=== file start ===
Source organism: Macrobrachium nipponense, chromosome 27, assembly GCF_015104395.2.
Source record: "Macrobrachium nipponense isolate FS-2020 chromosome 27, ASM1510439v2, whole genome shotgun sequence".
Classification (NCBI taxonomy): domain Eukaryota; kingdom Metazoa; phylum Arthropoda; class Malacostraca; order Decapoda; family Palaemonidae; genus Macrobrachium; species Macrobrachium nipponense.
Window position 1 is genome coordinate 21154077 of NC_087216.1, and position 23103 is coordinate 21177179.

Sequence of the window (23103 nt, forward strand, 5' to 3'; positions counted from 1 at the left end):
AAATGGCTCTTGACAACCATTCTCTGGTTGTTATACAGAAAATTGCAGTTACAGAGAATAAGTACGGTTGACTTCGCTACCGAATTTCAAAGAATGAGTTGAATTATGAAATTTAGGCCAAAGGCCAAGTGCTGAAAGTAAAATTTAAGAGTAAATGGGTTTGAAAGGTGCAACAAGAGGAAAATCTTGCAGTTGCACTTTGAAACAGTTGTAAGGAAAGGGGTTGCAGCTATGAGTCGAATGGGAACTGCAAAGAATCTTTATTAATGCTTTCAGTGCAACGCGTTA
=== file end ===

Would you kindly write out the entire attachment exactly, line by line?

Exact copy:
Source organism: Macrobrachium nipponense, chromosome 27, assembly GCF_015104395.2.
Source record: "Macrobrachium nipponense isolate FS-2020 chromosome 27, ASM1510439v2, whole genome shotgun sequence".
Classification (NCBI taxonomy): domain Eukaryota; kingdom Metazoa; phylum Arthropoda; class Malacostraca; order Decapoda; family Palaemonidae; genus Macrobrachium; species Macrobrachium nipponense.
Window position 1 is genome coordinate 21154077 of NC_087216.1, and position 23103 is coordinate 21177179.

Sequence of the window (23103 nt, forward strand, 5' to 3'; positions counted from 1 at the left end):
AAATGGCTCTTGACAACCATTCTCTGGTTGTTATACAGAAAATTGCAGTTACAGAGAATAAGTACGGTTGACTTCGCTACCGAATTTCAAAGAATGAGTTGAATTATGAAATTTAGGCCAAAGGCCAAGTGCTGAAAGTAAAATTTAAGAGTAAATGGGTTTGAAAGGTGCAACAAGAGGAAAATCTTGCAGTTGCACTTTGAAACAGTTGTAAGGAAAGGGGTTGCAGCTATGAGTCGAATGGGAACTGCAAAGAATCTTTATTAATGCTTTCAGTGCAACGCGTTA